In relation to the AHC, the government takes the view that it is necessary to have a national horticultural corporation to provide a national focus for what is a very dispersed and, generally speaking in terms of the representation of horticulture, not a particularly well-organised industry, with some few exceptions. There are over 100 different horticultural commodities. Very few of the horticultural commodities have their own national organisations to speak for them nationally. Very few of them have the resources to support the very necessary commitment that is needed to represent the horticultural sector, particularly in the international arena and particularly when it comes to a variety of issues such as quarantine access to a number of our markets or potential markets. The AHC plays a very important role in these access discussions, together with the Department of Foreign Affairs and Trade, Austrade, grower organisations themselves and the various ministerial representations that are made. Obviously, my minister, Senator Collins, participates in that as well.

  In an industry sector where the industries are widely scattered, have not had a significant export focus—with a few exceptions—and are not particularly well organised, there is a need for an Australian horticultural corporation. I stress again that the levies are collected at the request of the industries which participate in the Australian Horticultural Corporation.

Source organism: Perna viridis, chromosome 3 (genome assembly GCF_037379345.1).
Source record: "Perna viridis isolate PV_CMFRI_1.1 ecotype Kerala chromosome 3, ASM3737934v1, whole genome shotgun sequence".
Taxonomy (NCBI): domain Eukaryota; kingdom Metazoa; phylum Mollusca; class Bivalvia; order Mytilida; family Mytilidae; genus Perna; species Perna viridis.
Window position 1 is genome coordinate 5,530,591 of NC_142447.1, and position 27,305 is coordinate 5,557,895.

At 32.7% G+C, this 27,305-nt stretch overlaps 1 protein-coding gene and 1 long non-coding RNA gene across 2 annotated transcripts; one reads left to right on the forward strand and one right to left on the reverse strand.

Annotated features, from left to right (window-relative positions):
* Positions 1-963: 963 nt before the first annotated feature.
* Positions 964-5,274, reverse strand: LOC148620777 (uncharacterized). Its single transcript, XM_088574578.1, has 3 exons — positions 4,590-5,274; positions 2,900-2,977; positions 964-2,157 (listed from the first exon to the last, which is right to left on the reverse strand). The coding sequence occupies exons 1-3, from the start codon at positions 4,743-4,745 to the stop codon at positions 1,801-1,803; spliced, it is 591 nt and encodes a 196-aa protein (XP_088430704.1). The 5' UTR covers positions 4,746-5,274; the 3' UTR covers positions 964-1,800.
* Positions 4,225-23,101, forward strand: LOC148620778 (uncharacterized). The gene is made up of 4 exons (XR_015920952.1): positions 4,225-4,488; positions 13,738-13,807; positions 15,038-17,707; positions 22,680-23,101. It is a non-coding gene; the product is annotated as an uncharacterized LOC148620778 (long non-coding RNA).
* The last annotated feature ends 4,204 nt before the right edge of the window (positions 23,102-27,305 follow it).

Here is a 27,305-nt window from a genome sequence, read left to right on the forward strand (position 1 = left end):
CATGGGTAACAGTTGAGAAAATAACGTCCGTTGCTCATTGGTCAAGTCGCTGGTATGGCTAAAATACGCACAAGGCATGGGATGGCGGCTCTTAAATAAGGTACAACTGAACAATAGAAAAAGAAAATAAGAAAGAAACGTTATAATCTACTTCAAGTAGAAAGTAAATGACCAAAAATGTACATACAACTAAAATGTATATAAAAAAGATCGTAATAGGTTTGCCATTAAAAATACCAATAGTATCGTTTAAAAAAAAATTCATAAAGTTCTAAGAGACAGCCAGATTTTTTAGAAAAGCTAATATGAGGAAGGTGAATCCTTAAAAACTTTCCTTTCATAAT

Again, I say that it is not possible generally to get unanimous support. However, the government has taken the view that where there is a significant majority it will accede to the request of a particular industry to levy it for the Horticultural Corporation. As we had in the research area, although not in the same way, the Commonwealth makes a direct grant of moneys to the Australian Horticultural Corporation to assist it to carry out its responsibilities. So, whilst it is not dollar for dollar matching in funding, it is a significant commitment of millions of dollars to assist the Australian Horticultural Corporation in its responsibilities.

  The Horticultural Corporation does not have responsibilities in just the international arena. It also has responsibilities, for example, in respect of the citrus industry in domestic promotion. That is particularly important.

Senator Boswell —Hear, hear!

Senator SHERRY —I am glad that Senator Boswell acknowledges that. It is particularly important that these activities occur where industry requires them. It is particularly important to have generic promotion. The Horticultural Corporation provides very important assistance to industry in these areas.